Occurrence Briefs are concise reports that detail the facts surrounding a transport safety occurrence, as received in the initial notification and any follow-up enquiries. They provide an opportunity to share safety messages in the absence of an investigation.
On the morning of 20 October 2020, a Piper PA-28-181 departed Bankstown Airport on a private flight to Gilgandra, New South Wales, with the pilot as the sole occupant. The en-route weather forecast obtained the morning of departure indicated some cloud over the Blue Mountains to the west of Sydney, but the pilot assessed that conditions would be suitable for flight under visual flight rules (VFR).
After departure, the pilot deviated off the direct track to avoid active restricted airspace before manoeuvring to resume the flight-planned track. The pilot reported that there were scattered clouds in the area at the time. While making the track adjustment, the pilot diverted their attention to the flight log and maps. When the pilot looked up, the aircraft had entered an area of low thick clouds and the pilot initiated a turn to vacate the area.
During the turn, the pilot became disoriented in cloud and the aircraft entered a spiral dive. The pilot recovered control of the aircraft clear of cloud, but the aircraft had descended over 2,000 ft and was surrounded by mountainous terrain. With low cloud over the mountains, visual meteorological conditions did not exist. To maintain terrain clearance, the pilot initiated a climbing turn, which subsequently took the aircraft back into cloud.
Once at a safe altitude, the pilot attempted to contact air traffic control (ATC) with a request but was twice asked to ‘stand by’. Approximately 2 minutes after the first radio call, the pilot made a PAN PAN call reporting that the aircraft was ‘VFR in cloud’. The controller immediately responded and provided assistance for the next 16 minutes, guiding the pilot away from high terrain and to an area of clear of cloud. Once below cloud, the pilot resumed visual navigation back to Bankstown.
The ATSB SafetyWatch highlights the broad safety concerns that come out of our investigation findings and from the occurrence data reported to us by industry. One of the safety concerns is inflight decision-making.
The decision to proceed is the first decision the VFR pilot faces when confronted with less than visual meteorological conditions. Flight Safety Australia article ‘178 seconds to live’, illustrates the stark reality of attempting to fly in IMC conditions without adequate training.
The ATSB strongly urges pilots to seek assistance from ATC as soon as conditions deteriorate. Controllers are trained to handle such an occurrence and providing them with accurate information on your situational awareness and in-flight conditions will allow them to provide the best possible assistance.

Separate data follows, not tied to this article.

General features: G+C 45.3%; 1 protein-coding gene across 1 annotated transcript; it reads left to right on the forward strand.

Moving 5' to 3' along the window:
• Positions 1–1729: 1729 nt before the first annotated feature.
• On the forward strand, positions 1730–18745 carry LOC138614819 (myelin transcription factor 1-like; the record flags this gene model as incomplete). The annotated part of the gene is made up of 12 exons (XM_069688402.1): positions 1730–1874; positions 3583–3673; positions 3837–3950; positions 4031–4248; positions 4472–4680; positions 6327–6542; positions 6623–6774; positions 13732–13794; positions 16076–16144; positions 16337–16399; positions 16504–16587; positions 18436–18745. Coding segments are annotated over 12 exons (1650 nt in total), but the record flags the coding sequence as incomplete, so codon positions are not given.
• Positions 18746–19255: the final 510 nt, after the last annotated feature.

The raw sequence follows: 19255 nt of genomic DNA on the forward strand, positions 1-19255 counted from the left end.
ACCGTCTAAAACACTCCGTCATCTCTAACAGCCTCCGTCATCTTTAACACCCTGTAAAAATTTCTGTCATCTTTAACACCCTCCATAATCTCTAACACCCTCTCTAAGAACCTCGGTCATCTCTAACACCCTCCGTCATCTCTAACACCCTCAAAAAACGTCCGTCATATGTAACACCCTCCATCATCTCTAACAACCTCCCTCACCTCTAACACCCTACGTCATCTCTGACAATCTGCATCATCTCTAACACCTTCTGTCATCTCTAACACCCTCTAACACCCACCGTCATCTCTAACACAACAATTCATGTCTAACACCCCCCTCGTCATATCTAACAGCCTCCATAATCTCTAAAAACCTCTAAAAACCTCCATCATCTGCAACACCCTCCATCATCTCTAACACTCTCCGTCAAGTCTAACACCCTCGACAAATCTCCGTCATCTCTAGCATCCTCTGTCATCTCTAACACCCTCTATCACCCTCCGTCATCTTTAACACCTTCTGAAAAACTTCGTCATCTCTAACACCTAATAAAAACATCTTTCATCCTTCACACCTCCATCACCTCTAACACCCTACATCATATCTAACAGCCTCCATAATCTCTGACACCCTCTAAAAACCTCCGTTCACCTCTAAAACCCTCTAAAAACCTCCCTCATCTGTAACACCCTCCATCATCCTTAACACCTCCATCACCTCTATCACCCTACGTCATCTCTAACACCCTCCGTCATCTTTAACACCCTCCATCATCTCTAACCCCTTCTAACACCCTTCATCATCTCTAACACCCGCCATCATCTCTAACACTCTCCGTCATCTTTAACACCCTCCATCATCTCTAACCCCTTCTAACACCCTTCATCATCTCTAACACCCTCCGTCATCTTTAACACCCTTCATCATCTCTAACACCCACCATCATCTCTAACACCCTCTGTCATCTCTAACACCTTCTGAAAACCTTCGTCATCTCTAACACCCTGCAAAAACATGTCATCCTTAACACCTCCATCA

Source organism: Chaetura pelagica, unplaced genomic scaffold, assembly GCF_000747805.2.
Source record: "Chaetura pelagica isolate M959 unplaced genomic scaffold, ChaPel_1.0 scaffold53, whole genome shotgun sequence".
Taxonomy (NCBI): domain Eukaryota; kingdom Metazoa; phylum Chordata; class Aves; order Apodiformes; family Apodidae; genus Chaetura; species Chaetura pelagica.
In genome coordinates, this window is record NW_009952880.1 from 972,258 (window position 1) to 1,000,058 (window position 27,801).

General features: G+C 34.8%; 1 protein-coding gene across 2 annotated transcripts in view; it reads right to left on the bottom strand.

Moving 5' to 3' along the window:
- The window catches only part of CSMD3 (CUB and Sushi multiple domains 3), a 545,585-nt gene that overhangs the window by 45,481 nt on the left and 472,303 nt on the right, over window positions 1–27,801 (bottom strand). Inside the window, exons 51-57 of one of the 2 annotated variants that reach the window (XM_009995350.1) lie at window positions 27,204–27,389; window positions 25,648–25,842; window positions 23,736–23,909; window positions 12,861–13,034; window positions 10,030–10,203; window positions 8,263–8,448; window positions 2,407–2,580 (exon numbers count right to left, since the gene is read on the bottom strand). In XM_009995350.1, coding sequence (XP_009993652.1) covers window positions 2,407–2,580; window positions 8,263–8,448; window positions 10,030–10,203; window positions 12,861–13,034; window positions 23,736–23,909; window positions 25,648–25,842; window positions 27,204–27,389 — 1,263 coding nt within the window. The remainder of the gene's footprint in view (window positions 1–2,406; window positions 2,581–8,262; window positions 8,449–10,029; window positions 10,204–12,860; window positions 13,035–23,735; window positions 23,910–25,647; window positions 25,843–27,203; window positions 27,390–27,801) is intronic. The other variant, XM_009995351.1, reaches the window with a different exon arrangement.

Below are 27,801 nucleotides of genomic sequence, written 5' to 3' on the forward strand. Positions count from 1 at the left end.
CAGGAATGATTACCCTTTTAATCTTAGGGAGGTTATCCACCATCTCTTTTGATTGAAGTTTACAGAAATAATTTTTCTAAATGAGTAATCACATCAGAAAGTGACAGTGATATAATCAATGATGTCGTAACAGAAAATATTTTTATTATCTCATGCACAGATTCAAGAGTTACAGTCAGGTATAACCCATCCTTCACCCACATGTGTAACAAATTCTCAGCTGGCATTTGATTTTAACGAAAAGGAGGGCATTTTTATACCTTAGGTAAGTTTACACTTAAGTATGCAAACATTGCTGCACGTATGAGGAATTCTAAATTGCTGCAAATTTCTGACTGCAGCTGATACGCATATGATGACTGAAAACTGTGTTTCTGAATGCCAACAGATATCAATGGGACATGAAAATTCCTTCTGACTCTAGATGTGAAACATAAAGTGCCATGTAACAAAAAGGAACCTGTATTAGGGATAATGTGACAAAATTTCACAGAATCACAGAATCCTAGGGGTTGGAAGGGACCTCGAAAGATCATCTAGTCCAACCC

The ATSB continues to investigate weather-related general aviation accidents. VFR into IMC remains one of the most significant causes for concern in aviation safety; the often-fatal outcomes of these accidents are usually avoidable. In the 5 years prior to the occurrence, there were 56 reported VFR into IMC occurrences, 7 of which resulted in accidents, with 10 fatalities.
The ATSB publication Accidents involving Visual Flight Rules pilots in Instrument Meteorological Conditions provides investigation findings, case studies and further reading on managing the risks of flying in reduced visibility.
About this report
Decisions regarding whether to conduct an investigation, and the scope of an investigation, are based on many factors, including the level of safety benefit likely to be obtained from an investigation. For this occurrence, no investigation has been conducted and the ATSB did not verify the accuracy of the information. A brief description has been written using information supplied in the notification and any follow-up information in order to produce a short summary report, and allow for greater industry awareness of potential safety issues and possible safety actions.
- Visual Meteorological Conditions (VMC): an aviation flight category in which visual flight rules (VFR) flight is permitted – that is, conditions in which pilots have sufficient visibility to fly the aircraft while maintaining visual separation from terrain and other aircraft.
- PAN PAN: an internationally recognised radio call announcing an urgency condition which concerns the safety of an aircraft or its occupants but where the flight crew does not require immediate assistance.
|Date:||20 October 2020||Investigation status:||Completed|
|Location:||67 km west-north-west of Sydney|
|State:||New South Wales|
|Release Date:||10 December 2020||Occurrence category:||Serious Incident|
|Report status:||Final||Highest injury level:||None|
|Aircraft manufacturer||Piper Aircraft Corp|
|Type of operation||Private|
|Damage to aircraft||Nil|
|Departure point||Bankstown, New South Wales|
|Destination||Gilgandra, New South Wales|